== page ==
The concept of cloud computing is only mildly interesting in a techie kind of way, but is has recently become more important to small business owners. In fact, following a survey by IDN (International Data Corporation), 64% of small and medium sized businesses already use some form of cloud computing.
So what is cloud computing?
Cloud computing allows you to store data, systems and applications within a virtual area which is delivered to your computer (or laptop, phone, tablet etc) via the Internet. Without getting too technical, it is simply a way of using an external server to run your business. This type of service is available with a number of providers such as Amazon Web Services, Salesforce.com etc and it means that a lot of the hardware and infrastructure that was once needed to run a business is no longer required.
What does cloud computing mean for small businesses?
For small businesses, cloud computing means lower costs, more flexibility and greater accessibility and money can be saved in a number of ways. There have been some recent good news stories out in the press, including the IDC’s (International Data Corporation) survey which concluded that SME’s save between 10% and 20% of costs when they shift to cloud computing services.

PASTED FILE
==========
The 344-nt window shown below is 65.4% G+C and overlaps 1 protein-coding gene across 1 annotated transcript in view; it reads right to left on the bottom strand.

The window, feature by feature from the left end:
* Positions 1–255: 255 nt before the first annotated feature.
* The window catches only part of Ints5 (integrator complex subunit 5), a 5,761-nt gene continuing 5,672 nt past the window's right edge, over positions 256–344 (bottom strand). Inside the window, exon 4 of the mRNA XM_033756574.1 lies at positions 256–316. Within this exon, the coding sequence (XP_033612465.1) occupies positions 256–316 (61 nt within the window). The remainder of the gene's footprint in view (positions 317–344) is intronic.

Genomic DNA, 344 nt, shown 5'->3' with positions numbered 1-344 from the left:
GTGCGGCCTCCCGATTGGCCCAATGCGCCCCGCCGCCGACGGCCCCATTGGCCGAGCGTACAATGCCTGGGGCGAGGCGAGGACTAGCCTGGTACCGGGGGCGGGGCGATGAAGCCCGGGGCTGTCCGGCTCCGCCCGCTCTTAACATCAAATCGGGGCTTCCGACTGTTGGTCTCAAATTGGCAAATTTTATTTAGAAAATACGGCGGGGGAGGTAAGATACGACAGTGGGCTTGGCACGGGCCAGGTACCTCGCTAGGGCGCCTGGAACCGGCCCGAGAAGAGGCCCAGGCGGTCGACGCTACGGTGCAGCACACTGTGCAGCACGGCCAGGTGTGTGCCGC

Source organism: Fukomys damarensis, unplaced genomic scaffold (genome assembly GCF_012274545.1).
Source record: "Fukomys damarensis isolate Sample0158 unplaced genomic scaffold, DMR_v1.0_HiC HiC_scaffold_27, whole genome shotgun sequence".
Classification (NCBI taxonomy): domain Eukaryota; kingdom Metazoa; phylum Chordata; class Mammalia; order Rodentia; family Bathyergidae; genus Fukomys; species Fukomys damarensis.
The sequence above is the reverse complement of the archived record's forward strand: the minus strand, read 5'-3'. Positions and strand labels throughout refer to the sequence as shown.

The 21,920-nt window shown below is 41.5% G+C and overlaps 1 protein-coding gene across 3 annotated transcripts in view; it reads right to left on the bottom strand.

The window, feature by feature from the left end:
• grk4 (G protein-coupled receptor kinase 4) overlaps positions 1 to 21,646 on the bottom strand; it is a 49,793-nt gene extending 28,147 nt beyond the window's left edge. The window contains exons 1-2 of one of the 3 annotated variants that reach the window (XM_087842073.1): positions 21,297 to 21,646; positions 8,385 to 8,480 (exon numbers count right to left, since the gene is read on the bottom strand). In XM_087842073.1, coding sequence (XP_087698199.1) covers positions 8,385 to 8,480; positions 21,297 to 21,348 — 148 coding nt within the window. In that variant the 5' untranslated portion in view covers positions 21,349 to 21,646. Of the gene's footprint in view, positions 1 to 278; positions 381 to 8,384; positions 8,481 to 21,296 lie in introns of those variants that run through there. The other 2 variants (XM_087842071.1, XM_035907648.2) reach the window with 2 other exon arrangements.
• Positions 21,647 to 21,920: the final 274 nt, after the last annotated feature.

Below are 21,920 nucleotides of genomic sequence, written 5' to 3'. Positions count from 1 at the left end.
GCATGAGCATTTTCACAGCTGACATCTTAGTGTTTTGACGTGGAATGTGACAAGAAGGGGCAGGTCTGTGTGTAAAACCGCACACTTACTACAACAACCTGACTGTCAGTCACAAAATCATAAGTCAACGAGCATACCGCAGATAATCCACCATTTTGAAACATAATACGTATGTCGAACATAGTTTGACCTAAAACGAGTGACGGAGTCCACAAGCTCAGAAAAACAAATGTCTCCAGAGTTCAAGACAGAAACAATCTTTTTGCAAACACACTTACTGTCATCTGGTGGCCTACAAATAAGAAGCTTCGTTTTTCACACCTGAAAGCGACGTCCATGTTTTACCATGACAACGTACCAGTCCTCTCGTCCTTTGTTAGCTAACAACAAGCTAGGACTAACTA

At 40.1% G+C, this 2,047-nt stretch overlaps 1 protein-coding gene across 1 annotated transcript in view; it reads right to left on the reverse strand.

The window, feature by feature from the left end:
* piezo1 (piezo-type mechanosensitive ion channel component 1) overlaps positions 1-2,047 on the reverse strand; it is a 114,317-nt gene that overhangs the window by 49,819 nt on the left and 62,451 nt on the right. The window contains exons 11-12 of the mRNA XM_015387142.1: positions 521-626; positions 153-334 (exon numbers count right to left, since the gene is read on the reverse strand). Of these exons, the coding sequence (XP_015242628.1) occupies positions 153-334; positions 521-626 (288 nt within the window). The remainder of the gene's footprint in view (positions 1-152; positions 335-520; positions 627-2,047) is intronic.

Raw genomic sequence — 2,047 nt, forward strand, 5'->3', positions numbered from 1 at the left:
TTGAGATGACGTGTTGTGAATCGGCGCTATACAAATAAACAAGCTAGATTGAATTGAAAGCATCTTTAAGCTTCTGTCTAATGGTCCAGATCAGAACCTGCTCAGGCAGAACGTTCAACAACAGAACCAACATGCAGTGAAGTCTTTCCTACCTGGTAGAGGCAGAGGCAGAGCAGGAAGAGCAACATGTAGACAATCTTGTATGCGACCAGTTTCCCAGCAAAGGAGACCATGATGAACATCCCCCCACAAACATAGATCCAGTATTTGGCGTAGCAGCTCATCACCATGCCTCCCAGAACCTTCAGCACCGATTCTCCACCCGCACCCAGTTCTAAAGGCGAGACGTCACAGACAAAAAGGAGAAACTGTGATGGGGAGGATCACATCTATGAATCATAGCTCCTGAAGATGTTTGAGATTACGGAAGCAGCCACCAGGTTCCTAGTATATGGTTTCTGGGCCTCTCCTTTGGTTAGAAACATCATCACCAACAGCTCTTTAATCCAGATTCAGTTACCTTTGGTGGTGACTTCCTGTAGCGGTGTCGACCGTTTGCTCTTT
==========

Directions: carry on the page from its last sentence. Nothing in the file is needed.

How does Cloud Computing save small businesses money?
Let’s look at infrastructure. In most cases, the cloud computing providers offer storage capacity on a needs basis, whereby businesses only pay for what they use which is great for small businesses. They can increase their IT capacity without buying additional servers and small businesses can also save money on licensing costs. By accessing new software via the cloud, small businesses do not need to have an in-house version of the software that requires licensing.
In a similar way, small businesses can save on IT development, maintenance and support costs. Much of this activity would sit within the cloud, meaning that businesses simply have an interface into a system rather than a version of the system itself.
Cloud computing offers flexibility and accessibility on a number of levels, and is particularly beneficial to start-ups and fast-growing businesses. It means that they can adapt quickly to changes by adding systems and capacity very quickly via their provider, rather than having to develop or buy-in new systems. Given that you only pay for what you use in the cloud, this can go up and down according to needs.
As the services are delivered via the internet, they can be accessed globally via a connection which is good news for those wishing to expand or move premises. So, cloud computing seems to be a good thing for small businesses however it is still necessary to be cautious.
With cloud computing, businesses are trusting that their sensitive customer data will be safe with an external source and therefore, it is extremely important to take adequate care with passwords and ensure that they do not become simplified over time. Other than sensibly managing the risks, it seems that cloud computing really could leave businesses living on cloud nine!